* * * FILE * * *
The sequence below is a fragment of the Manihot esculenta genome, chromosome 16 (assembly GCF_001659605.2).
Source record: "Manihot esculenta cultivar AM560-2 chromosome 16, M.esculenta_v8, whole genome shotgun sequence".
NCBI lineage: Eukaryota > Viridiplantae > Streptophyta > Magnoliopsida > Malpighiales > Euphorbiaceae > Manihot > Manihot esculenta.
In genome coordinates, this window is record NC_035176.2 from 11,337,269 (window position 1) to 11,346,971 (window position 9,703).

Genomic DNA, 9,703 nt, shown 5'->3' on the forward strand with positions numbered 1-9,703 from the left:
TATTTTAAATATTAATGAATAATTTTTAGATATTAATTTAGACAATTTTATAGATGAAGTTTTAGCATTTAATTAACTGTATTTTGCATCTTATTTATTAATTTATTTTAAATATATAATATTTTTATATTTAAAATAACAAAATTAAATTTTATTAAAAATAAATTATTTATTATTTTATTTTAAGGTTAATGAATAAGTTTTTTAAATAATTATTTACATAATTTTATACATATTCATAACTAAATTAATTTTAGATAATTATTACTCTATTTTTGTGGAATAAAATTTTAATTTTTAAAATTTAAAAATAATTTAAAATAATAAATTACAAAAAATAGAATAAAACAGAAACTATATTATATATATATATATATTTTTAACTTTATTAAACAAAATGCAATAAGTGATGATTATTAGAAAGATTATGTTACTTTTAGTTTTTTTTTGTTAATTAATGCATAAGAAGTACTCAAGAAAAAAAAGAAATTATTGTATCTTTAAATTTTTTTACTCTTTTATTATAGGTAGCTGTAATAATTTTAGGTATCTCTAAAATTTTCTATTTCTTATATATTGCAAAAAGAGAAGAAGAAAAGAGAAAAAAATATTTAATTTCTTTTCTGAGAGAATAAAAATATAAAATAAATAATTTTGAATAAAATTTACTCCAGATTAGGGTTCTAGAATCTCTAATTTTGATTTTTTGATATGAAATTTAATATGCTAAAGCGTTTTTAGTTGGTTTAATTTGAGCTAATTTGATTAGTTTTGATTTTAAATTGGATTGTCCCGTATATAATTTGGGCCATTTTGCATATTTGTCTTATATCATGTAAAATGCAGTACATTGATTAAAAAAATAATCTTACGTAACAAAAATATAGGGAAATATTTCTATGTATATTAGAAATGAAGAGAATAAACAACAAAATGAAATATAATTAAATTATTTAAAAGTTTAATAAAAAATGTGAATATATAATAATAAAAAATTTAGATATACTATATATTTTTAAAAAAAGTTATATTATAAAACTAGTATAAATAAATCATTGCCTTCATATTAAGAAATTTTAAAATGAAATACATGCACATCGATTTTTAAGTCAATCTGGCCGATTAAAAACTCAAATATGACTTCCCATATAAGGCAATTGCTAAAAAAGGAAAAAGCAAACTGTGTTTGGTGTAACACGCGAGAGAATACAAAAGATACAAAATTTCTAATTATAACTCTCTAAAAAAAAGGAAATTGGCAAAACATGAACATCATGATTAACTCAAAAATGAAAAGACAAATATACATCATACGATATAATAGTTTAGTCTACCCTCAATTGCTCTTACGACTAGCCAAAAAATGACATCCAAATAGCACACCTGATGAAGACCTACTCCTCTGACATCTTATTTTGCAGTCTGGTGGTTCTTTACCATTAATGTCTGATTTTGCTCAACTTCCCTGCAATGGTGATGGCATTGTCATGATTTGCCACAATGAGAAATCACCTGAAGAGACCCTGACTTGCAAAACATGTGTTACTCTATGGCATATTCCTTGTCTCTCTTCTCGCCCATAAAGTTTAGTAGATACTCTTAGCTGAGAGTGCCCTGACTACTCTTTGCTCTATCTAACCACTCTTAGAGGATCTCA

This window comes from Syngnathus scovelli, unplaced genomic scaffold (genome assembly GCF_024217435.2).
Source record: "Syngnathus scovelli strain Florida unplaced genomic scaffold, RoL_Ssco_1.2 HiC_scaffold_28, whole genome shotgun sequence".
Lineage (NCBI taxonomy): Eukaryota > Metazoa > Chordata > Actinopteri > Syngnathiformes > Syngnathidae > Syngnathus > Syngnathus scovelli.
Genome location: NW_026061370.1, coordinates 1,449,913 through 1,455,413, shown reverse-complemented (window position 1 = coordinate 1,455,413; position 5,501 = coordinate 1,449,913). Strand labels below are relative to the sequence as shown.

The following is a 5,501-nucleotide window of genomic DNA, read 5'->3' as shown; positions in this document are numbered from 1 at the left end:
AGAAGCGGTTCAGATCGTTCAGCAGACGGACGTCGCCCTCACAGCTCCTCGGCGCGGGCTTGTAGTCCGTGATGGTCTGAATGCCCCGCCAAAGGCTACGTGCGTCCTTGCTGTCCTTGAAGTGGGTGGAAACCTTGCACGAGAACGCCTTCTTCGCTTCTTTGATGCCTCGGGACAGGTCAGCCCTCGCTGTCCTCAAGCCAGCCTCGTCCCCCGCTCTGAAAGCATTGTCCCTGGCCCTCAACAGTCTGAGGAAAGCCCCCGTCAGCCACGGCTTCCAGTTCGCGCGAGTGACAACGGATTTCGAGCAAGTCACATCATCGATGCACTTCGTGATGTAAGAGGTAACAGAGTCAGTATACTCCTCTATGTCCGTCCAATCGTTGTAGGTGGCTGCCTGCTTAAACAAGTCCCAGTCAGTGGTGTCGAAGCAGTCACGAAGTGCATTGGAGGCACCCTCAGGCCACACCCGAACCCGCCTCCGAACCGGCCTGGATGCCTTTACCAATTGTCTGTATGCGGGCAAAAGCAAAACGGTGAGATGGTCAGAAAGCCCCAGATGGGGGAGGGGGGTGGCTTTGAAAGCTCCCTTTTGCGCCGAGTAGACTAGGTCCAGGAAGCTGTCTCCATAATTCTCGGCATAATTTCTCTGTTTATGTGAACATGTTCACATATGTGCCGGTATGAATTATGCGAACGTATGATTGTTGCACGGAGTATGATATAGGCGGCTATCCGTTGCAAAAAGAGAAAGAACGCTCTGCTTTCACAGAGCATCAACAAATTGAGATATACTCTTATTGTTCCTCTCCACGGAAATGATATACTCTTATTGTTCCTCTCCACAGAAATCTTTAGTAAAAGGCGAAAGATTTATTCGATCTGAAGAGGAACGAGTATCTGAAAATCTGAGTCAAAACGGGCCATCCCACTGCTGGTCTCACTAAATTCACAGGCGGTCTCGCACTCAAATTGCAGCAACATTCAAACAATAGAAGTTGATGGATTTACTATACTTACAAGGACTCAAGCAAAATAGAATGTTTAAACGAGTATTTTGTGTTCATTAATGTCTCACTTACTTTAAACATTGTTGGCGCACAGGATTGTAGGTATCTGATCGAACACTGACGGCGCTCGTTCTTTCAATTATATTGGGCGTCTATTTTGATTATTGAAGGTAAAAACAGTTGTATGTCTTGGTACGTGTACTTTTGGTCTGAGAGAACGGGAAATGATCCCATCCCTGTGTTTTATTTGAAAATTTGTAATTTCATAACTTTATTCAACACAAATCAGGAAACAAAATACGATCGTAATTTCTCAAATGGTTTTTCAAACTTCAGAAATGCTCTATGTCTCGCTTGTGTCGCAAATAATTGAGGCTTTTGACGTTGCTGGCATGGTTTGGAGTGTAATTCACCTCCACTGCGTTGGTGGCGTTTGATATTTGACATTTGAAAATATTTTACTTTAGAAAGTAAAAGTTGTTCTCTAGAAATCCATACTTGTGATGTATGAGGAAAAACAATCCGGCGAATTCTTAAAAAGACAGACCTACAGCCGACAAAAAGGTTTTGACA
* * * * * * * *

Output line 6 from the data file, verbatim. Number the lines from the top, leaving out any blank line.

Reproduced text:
TATTTTAAATATTAATGAATAATTTTTAGATATTAATTTAGACAATTTTATAGATGAAGTTTTAGCATTTAATTAACTGTATTTTGCATCTTATTTATTAATTTATTTTAAATATATAATATTTTTATATTTAAAATAACAAAATTAAATTTTATTAAAAATAAATTATTTATTATTTTATTTTAAGGTTAATGAATAAGTTTTTTAAATAATTATTTACATAATTTTATACATATTCATAACTAAATTAATTTTAGATAATTATTACTCTATTTTTGTGGAATAAAATTTTAATTTTTAAAATTTAAAAATAATTTAAAATAATAAATTACAAAAAATAGAATAAAACAGAAACTATATTATATATATATATATATTTTTAACTTTATTAAACAAAATGCAATAAGTGATGATTATTAGAAAGATTATGTTACTTTTAGTTTTTTTTTGTTAATTAATGCATAAGAAGTACTCAAGAAAAAAAAGAAATTATTGTATCTTTAAATTTTTTTACTCTTTTATTATAGGTAGCTGTAATAATTTTAGGTATCTCTAAAATTTTCTATTTCTTATATATTGCAAAAAGAGAAGAAGAAAAGAGAAAAAAATATTTAATTTCTTTTCTGAGAGAATAAAAATATAAAATAAATAATTTTGAATAAAATTTACTCCAGATTAGGGTTCTAGAATCTCTAATTTTGATTTTTTGATATGAAATTTAATATGCTAAAGCGTTTTTAGTTGGTTTAATTTGAGCTAATTTGATTAGTTTTGATTTTAAATTGGATTGTCCCGTATATAATTTGGGCCATTTTGCATATTTGTCTTATATCATGTAAAATGCAGTACATTGATTAAAAAAATAATCTTACGTAACAAAAATATAGGGAAATATTTCTATGTATATTAGAAATGAAGAGAATAAACAACAAAATGAAATATAATTAAATTATTTAAAAGTTTAATAAAAAATGTGAATATATAATAATAAAAAATTTAGATATACTATATATTTTTAAAAAAAGTTATATTATAAAACTAGTATAAATAAATCATTGCCTTCATATTAAGAAATTTTAAAATGAAATACATGCACATCGATTTTTAAGTCAATCTGGCCGATTAAAAACTCAAATATGACTTCCCATATAAGGCAATTGCTAAAAAAGGAAAAAGCAAACTGTGTTTGGTGTAACACGCGAGAGAATACAAAAGATACAAAATTTCTAATTATAACTCTCTAAAAAAAAGGAAATTGGCAAAACATGAACATCATGATTAACTCAAAAATGAAAAGACAAATATACATCATACGATATAATAGTTTAGTCTACCCTCAATTGCTCTTACGACTAGCCAAAAAATGACATCCAAATAGCACACCTGATGAAGACCTACTCCTCTGACATCTTATTTTGCAGTCTGGTGGTTCTTTACCATTAATGTCTGATTTTGCTCAACTTCCCTGCAATGGTGATGGCATTGTCATGATTTGCCACAATGAGAAATCACCTGAAGAGACCCTGACTTGCAAAACATGTGTTACTCTATGGCATATTCCTTGTCTCTCTTCTCGCCCATAAAGTTTAGTAGATACTCTTAGCTGAGAGTGCCCTGACTACTCTTTGCTCTATCTAACCACTCTTAGAGGATCTCA